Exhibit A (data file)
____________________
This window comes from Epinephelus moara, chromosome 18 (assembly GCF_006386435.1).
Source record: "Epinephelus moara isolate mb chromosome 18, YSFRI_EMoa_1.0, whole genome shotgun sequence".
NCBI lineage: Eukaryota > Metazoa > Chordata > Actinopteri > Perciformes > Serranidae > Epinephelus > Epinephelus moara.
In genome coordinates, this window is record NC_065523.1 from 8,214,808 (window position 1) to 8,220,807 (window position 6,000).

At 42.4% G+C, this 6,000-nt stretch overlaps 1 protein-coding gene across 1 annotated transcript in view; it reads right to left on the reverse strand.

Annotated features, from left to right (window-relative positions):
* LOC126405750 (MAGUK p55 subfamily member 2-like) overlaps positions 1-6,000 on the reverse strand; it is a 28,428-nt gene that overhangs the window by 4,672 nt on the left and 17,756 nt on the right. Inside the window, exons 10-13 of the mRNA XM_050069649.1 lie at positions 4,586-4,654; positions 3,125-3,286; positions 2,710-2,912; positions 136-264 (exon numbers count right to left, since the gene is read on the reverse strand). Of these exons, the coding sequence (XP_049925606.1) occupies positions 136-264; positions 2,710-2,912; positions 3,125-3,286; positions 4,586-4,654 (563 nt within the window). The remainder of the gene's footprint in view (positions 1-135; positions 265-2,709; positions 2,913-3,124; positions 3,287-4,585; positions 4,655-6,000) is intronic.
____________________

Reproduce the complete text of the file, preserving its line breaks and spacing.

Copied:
This window comes from Epinephelus moara, chromosome 18 (assembly GCF_006386435.1).
Source record: "Epinephelus moara isolate mb chromosome 18, YSFRI_EMoa_1.0, whole genome shotgun sequence".
NCBI lineage: Eukaryota > Metazoa > Chordata > Actinopteri > Perciformes > Serranidae > Epinephelus > Epinephelus moara.
In genome coordinates, this window is record NC_065523.1 from 8,214,808 (window position 1) to 8,220,807 (window position 6,000).

At 42.4% G+C, this 6,000-nt stretch overlaps 1 protein-coding gene across 1 annotated transcript in view; it reads right to left on the reverse strand.

Annotated features, from left to right (window-relative positions):
* LOC126405750 (MAGUK p55 subfamily member 2-like) overlaps positions 1-6,000 on the reverse strand; it is a 28,428-nt gene that overhangs the window by 4,672 nt on the left and 17,756 nt on the right. Inside the window, exons 10-13 of the mRNA XM_050069649.1 lie at positions 4,586-4,654; positions 3,125-3,286; positions 2,710-2,912; positions 136-264 (exon numbers count right to left, since the gene is read on the reverse strand). Of these exons, the coding sequence (XP_049925606.1) occupies positions 136-264; positions 2,710-2,912; positions 3,125-3,286; positions 4,586-4,654 (563 nt within the window). The remainder of the gene's footprint in view (positions 1-135; positions 265-2,709; positions 2,913-3,124; positions 3,287-4,585; positions 4,655-6,000) is intronic.